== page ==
According to the scientists, we now stand on the threshold of a climate "emergency".
In February 2016 the global temperature spiked at 1.35 degrees celsius over the long-term average – we're entering the climate danger zone. Last month was the hottest on record since 1880. Scientists warn we are rapidly approaching the point where the climate confronts us with an existential threat.
A dire yet difficult emergency to grasp, given the strangely subdued tone of the media response: news of the February spike tended to languish as a middle-order bulletin point, or was even left unreported. There's been precious little analysis of what this emergency means for our society, or our lives. Low publicity means low political pressure. Prime Minister Malcolm Turnbull has not appeared in Parliament to solemnly outline the government's response to this emergency. Opposition Leader Bill Shorten has not pledged that Labor will soon announce its own comprehensive climate emergency plan.
And perhaps unsurprisingly, there is little explanation of how we got ourselves into this crisis.
Climate scientists discussed the February spike in the careful, at times cryptic terms of meteorological precision. Occasionally they could not restrain their own nervous language spike: "terrifying" or simply an awestruck "wow".
We have been accelerating into this climate emergency since the industrial revolution began, churning fossil fuels into atmospheric greenhouse energy to serve the needs of production. Periodically, we've cranked up the rate of acceleration. We've recently made exponential leaps in the intensification of global warming. The graph line of climate change rises at an ever sharper and taller angle.
We really are A-grade accelerators, aren't we?
Why? What is it about us that craves acceleration? Our reluctance to face this crisis and move more decisively towards a solution is based in an unwillingness to accept its origins in our choices.
The intensification of work and production are historically shaped pressures we impose upon ourselves. And we've dragged everything else into that insatiable quest, including the planet.
We have mastered the ability to transform energy in service to acceleration, but perhaps only in a World War I kind of way. We've produced an intractable climate stalemate, stuck in a warming loop that's exacting a grimly attritional toll on crops, wildlife and even human lives – lost in fire or stricken by drought. We seem to lack the technological skill, and perhaps the behavioural instinct, for a truly transformational breakthrough.
Even Australia's Chief Scientist, Alan Finkel, is unsure what to do, figuratively wringing his hands on ABC TV's Q&A on March 14 as he lamented the February spike and observed that "what we are doing with solar, wind, changing practices, behavioural practices and things like that, we're not winning the battle".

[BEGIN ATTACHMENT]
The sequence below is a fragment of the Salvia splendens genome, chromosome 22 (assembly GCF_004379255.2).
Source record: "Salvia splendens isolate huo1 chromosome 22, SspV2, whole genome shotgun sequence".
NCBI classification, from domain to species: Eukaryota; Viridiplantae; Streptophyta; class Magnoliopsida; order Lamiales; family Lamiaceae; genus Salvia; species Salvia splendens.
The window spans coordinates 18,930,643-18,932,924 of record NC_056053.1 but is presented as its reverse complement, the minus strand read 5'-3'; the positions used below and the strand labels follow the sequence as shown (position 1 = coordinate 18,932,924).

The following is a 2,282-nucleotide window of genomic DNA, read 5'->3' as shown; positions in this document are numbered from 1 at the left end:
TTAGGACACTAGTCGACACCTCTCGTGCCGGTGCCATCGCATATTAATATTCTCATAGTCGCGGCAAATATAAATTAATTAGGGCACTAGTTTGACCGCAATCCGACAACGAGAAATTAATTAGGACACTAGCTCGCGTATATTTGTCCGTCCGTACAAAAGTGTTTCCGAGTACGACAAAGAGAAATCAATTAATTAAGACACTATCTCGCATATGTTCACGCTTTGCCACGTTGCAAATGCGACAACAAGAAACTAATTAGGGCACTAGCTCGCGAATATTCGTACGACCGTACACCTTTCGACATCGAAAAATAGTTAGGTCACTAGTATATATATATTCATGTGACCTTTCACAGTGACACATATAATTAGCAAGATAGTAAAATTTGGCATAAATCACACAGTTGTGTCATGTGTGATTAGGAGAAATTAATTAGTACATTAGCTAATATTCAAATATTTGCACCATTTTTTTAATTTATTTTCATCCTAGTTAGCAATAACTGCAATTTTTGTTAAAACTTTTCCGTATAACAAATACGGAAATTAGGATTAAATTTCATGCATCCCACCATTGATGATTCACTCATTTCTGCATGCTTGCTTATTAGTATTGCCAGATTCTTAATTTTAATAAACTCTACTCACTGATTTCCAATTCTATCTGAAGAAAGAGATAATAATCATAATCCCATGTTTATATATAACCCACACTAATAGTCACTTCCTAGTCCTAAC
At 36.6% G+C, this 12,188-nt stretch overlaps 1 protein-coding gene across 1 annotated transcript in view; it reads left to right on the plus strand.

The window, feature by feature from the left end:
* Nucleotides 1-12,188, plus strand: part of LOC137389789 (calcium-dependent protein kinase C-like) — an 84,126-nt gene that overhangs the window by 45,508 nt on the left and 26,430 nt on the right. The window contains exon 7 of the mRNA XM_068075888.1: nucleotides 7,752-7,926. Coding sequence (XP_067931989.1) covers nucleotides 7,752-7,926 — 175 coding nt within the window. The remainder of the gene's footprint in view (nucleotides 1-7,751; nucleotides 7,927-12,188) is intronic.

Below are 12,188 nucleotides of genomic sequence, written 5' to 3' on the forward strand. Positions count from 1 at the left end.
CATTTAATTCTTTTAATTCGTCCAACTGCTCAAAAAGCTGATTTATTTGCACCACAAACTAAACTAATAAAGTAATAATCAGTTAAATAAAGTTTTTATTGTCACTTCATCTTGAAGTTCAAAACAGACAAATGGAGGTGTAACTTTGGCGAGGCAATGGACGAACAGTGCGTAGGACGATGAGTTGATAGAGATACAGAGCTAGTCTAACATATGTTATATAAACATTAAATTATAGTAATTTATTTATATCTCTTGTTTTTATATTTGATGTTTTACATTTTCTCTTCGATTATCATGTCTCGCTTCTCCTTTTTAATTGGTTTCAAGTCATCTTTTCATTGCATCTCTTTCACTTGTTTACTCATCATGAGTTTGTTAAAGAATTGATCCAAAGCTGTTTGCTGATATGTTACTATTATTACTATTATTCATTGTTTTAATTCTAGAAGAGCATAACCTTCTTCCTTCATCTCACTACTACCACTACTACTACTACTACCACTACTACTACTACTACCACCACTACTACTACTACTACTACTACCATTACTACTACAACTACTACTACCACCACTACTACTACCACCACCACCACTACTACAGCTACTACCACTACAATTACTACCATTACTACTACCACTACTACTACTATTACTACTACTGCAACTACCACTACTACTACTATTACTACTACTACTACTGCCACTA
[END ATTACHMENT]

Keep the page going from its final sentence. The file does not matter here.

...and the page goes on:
We can't seem to win the battle against climate change. Perhaps that's because the pursuit of economic growth accelerates at all costs.
Our politicians act like nothing's happening. According to Environment Minister Greg Hunt there's little to worry about: he claims that Australia's carbon emissions spiked in 2005, and have been falling ever since.
Climate experts beg to differ, arguing that Australia's emissions continue to rise. There's no peak in sight, just a relentlessly climbing graph line.
Perhaps Minister Hunt's "move along, nothing to see here" message is driven by a desire to avoid questioning our acceleration addiction. Addressing it might subvert the quest for endless growth.
It's a pity that Michel Foucault died in 1984. The French philosopher with a fey eye on history had a habit of addressing awkward why questions: he might have suggested that climate change is fundamentally a problem of governing not the environment, but ourselves. Managing populations to productive outcomes has shaped the planet, society and our very sense of self without sufficient care of the consequences.
We have done so by embedding the mantra of progress in our minds. We have transferred our identities into technology. We can monitor our productivity in devices carried in our pockets or bound around our wrists. It's normal to accelerate, we tell ourselves. Why isn't everything happening faster?
Foucault observed that the care of the self means accepting responsibility for our actions.
Our responsibility for restraining climate change must be more powerfully enacted in the public sphere, and called to attention as the top story, the first demand put to our leaders, stirring the debate from which political action proceeds. We're certainly going to need a plan – and fast. Overheated with acceleration, our agitated climate may soon confront us with a communal emergency.
Dr Mark Hearn is a lecturer in the Department of Modern History, Politics and International Relations at Macquarie University.